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"Production Fringe"

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Chris Anderson
"Production Fringe"
on Oct 5, 2008 at 11:34:57 pm

Has anyone heard of the term "production fringe"?

I'm re-evaluating how I do my estimates and someone sent me an example which included a line item called "Production Fringe" which covered whatever and was around 10%.

I usually just mark up all the line items and present only the important details in the estimate. I think presenting something like "fringe" is similar to "Dealer Fees" and can be subject to client questioning.

However, I'm very curious of what other people write and expect to see.

My projects are pretty much non-broadcast corporate work.

thanks,
Chris






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walter biscardi
Re: "Production Fringe"
on Oct 6, 2008 at 12:18:46 am

It's a contingency fee and that number is usually 10 to 20% of the budget. Covers any unexpected costs or overruns caused by the client or unforseen circumstances.

I don't generally show that number in the budget, I just have a clause that states the client is responsible for any overruns caused by their changes, delays or unforseen circumstances.

Walter Biscardi, Jr.
Biscardi Creative Media
HD and SD Production for Broadcast and Independent Productions.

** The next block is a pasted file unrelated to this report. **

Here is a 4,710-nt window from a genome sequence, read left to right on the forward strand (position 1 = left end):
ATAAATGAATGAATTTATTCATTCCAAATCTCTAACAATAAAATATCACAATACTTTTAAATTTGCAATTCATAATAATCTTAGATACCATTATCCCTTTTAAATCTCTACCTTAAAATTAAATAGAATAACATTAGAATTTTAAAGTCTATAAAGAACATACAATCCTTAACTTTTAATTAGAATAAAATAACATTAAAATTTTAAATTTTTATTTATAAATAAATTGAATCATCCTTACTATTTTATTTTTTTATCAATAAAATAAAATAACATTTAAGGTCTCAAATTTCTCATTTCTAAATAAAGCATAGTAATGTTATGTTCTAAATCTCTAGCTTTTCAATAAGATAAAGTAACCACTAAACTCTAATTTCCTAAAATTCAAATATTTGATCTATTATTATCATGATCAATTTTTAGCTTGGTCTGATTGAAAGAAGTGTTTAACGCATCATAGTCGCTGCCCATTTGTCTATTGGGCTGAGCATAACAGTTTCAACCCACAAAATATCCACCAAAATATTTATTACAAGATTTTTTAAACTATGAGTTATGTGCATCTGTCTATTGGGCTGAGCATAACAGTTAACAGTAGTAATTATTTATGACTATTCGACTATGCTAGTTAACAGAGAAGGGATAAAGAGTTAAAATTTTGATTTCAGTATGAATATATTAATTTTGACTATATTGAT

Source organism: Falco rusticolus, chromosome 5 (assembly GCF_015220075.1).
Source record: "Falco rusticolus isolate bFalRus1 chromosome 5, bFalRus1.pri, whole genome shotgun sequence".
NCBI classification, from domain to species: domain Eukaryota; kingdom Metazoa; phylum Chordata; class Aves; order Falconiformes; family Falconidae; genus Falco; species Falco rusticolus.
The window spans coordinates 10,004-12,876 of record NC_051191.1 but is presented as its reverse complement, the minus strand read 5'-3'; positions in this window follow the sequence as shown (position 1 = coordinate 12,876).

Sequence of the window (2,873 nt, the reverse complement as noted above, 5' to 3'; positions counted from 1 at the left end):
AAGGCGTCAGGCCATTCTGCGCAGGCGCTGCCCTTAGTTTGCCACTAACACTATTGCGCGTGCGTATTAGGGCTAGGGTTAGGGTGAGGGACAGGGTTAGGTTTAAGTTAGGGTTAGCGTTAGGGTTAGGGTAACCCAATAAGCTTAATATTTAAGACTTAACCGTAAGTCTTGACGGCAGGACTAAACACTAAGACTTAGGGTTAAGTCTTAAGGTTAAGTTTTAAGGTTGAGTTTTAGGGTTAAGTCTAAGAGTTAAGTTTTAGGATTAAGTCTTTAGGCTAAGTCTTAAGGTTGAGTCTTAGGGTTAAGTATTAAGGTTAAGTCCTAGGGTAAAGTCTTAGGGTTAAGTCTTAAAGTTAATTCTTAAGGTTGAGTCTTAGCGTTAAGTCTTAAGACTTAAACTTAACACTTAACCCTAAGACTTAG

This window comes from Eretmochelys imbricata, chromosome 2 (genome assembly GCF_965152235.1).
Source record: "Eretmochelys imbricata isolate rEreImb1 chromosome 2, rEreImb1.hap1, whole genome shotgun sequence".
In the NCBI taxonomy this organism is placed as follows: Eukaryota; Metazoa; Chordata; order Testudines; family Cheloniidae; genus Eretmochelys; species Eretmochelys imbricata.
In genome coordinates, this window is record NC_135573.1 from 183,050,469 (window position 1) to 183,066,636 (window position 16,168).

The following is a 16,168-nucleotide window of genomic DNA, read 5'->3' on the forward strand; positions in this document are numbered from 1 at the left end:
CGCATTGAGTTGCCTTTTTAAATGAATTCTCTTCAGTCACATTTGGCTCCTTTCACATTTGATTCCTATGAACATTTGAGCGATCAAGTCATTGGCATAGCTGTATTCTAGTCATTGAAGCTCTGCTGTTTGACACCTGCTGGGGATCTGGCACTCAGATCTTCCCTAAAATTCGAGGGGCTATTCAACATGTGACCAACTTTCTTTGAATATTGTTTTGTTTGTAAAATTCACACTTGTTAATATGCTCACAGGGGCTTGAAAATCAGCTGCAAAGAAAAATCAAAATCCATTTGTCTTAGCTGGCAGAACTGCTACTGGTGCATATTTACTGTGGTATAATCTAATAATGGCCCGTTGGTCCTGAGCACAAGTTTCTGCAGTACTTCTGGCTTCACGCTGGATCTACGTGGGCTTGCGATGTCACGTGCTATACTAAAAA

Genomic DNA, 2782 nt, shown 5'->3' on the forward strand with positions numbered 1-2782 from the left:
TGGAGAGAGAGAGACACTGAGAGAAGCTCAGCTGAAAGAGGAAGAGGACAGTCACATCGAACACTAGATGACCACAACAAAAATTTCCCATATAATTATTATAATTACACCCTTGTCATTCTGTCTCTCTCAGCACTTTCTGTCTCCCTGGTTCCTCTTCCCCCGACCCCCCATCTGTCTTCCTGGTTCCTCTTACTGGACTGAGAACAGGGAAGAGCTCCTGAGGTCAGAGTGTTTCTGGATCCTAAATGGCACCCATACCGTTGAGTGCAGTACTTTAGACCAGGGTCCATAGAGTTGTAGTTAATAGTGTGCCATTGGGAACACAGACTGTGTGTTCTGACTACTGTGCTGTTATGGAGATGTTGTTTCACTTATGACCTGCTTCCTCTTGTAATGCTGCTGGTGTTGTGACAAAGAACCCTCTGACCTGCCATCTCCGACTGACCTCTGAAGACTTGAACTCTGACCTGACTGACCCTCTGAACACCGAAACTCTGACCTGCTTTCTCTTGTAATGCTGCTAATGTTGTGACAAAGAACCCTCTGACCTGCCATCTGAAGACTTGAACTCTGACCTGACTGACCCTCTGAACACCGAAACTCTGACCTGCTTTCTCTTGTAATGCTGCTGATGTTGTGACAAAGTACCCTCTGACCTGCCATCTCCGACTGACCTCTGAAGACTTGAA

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Mike Cohen
Re: "Production Fringe"
on Oct 6, 2008 at 12:56:08 am

We include a project management fee, which covers some overages and unforseen delays and overall management of the workflow, clients and non-billable time.


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Chris Blair
Re: "Production Fringe"
on Oct 6, 2008 at 2:04:29 am

We call it a contingency fee and typically add 3-5% to the total estimate to cover unexpected costs or overruns. 10% sounds kind of high to me, but maybe I'm just behind the times. I do know our estimates are uncanny in their accuracy, typically coming within a couple hundred dollars one way or the other when it's all said and done.

We also occasionally have projects where we estimate high, and the project goes very well and we come in way under budget. We typically give the client a small break so they feel like they're getting a good deal, (but not too big), but those projects offset the handful of projects where we miss the mark and estimate low.



Chris Blair
Magnetic Image, Inc.
Evansville, IN
http://www.videomi.com


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David Roth Weiss
"Production Fringe" doe not equal contingency
on Oct 6, 2008 at 5:42:18 pm

Sorry to come to late to the table on this one, and sorry to disagre with everyone, but "fringe" is not the same as "contingency." As you will see below, Fringe in a line item budget refers to payroll taxes, othgewise know as "fringe benefits.". Checkout the ShowBiz Labor Guide, for reference at http://www.buyepi.com/updates/files/FringesUpdate_07-08.pdf See page number one below.

FRINGE RATES
INTRODUCTION

Fringe rates refer to the employer's share of payroll taxes which include social security (FICA), state unemployment insurance (SUI) and federal unemployment insurance (FUI); property damage and public liability insurance; workers' compensation insurance; and where applicable, vacation and holiday pay and contributions to pension and welfare funds.

Generally, the fringe rate is determined as a percentage of the employee's gross wages and paid directly to the appropriate
tax agency, insurance carrier and guild or union trust fund.
2008 PAYROLL TAXES Paid by employer on behalf of employee in addition to gross wages.